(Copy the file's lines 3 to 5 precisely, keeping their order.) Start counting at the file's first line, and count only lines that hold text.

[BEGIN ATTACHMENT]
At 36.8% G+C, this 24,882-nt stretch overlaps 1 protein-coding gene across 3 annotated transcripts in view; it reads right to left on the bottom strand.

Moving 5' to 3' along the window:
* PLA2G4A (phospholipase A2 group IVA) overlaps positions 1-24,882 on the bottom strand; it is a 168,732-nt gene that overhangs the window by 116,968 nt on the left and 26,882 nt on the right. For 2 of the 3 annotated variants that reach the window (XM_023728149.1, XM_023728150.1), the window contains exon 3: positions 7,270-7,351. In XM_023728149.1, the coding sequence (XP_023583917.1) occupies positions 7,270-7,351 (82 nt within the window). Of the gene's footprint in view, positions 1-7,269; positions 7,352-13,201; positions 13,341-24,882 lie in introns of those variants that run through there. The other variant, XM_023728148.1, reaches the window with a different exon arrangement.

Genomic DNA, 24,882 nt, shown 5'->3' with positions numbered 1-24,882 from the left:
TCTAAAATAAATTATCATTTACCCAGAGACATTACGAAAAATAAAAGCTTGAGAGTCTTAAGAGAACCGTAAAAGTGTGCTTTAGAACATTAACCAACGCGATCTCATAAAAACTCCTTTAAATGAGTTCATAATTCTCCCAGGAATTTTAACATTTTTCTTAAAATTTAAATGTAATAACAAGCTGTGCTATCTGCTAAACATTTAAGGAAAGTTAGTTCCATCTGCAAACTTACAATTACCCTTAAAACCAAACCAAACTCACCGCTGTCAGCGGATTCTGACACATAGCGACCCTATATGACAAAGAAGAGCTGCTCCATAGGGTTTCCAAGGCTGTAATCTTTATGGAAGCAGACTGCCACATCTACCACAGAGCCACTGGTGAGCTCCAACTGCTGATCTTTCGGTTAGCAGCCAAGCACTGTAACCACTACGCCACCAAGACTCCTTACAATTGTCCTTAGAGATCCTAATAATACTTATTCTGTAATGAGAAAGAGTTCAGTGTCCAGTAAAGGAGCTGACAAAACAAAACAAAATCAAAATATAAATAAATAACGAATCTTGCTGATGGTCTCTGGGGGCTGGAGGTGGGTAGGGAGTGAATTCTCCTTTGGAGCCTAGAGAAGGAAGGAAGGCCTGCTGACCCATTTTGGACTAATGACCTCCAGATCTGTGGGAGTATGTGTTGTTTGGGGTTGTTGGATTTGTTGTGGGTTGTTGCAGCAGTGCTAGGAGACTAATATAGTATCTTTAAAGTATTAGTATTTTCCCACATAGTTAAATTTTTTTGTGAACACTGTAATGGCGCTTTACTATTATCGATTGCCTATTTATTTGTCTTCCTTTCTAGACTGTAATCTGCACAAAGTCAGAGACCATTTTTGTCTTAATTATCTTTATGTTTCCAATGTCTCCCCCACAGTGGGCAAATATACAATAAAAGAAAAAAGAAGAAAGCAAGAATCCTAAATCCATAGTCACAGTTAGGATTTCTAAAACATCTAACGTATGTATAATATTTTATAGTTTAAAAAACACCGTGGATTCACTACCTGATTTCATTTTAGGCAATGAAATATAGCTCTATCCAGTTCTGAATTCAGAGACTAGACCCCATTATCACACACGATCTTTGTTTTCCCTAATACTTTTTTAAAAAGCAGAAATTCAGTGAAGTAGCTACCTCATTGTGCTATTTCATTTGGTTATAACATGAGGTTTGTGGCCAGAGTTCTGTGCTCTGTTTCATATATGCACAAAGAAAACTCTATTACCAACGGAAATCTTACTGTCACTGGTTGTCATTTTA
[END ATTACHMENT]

* PLA2G4A (phospholipase A2 group IVA) overlaps positions 1-24,882 on the bottom strand; it is a 168,732-nt gene that overhangs the window by 116,968 nt on the left and 26,882 nt on the right. For 2 of the 3 annotated variants that reach the window (XM_023728149.1, XM_023728150.1), the window contains exon 3: positions 7,270-7,351. In XM_023728149.1, the coding sequence (XP_023583917.1) occupies positions 7,270-7,351 (82 nt within the window). Of the gene's footprint in view, positions 1-7,269; positions 7,352-13,201; positions 13,341-24,882 lie in introns of those variants that run through there. The other variant, XM_023728148.1, reaches the window with a different exon arrangement.

Genomic DNA, 24,882 nt, shown 5'->3' with positions numbered 1-24,882 from the left:
TCTAAAATAAATTATCATTTACCCAGAGACATTACGAAAAATAAAAGCTTGAGAGTCTTAAGAGAACCGTAAAAGTGTGCTTTAGAACATTAACCAACGCGATCTCATAAAAACTCCTTTAAATGAGTTCATAATTCTCCCAGGAATTTTAACATTTTTCTTAAAATTTAAATGTAATAACAAGCTGTGCTATCTGCTAAACATTTAAGGAAAGTTAGTTCCATCTGCAAACTTACAATTACCCTTAAAACCAAACCAAACTCACCGCTGTCAGCGGATTCTGACACATAGCGACCCTATATGACAAAGAAGAGCTGCTCCATAGGGTTTCCAAGGCTGTAATCTTTATGGAAGCAGACTGCCACATCTACCACAGAGCCACTGGTGAGCTCCAACTGCTGATCTTTCGGTTAGCAGCCAAGCACTGTAACCACTACGCCACCAAGACTCCTTACAATTGTCCTTAGAGATCCTAATAATACTTATTCTGTAATGAGAAAGAGTTCAGTGTCCAGTAAAGGAGCTGACAAAACAAAACAAAATCAAAATATAAATAAATAACGAATCTTGCTGATGGTCTCTGGGGGCTGGAGGTGGGTAGGGAGTGAATTCTCCTTTGGAGCCTAGAGAAGGAAGGAAGGCCTGCTGACCCATTTTGGACTAATGACCTCCAGATCTGTGGGAGTATGTGTTGTTTGGGGTTGTTGGATTTGTTGTGGGTTGTTGCAGCAGTGCTAGGAGACTAATATAGTATCTTTAAAGTATTAGTATTTTCCCACATAGTTAAATTTTTTTGTGAACACTGTAATGGCGCTTTACTATTATCGATTGCCTATTTATTTGTCTTCCTTTCTAGACTGTAATCTGCACAAAGTCAGAGACCATTTTTGTCTTAATTATCTTTATGTTTCCAATGTCTCCCCCACAGTGGGCAAATATACAATAAAAGAAAAAAGAAGAAAGCAAGAATCCTAAATCCATAGTCACAGTTAGGATTTCTAAAACATCTAACGTATGTATAATATTTTATAGTTTAAAAAACACCGTGGATTCACTACCTGATTTCATTTTAGGCAATGAAATATAGCTCTATCCAGTTCTGAATTCAGAGACTAGACCCCATTATCACACACGATCTTTGTTTTCCCTAATACTTTTTTAAAAAGCAGAAATTCAGTGAAGTAGCTACCTCATTGTGCTATTTCATTTGGTTATAACATGAGGTTTGTGGCCAGAGTTCTGTGCTCTGTTTCATATATGCACAAAGAAAACTCTATTACCAACGGAAATCTTACTGTCACTGGTTGTCATTTTA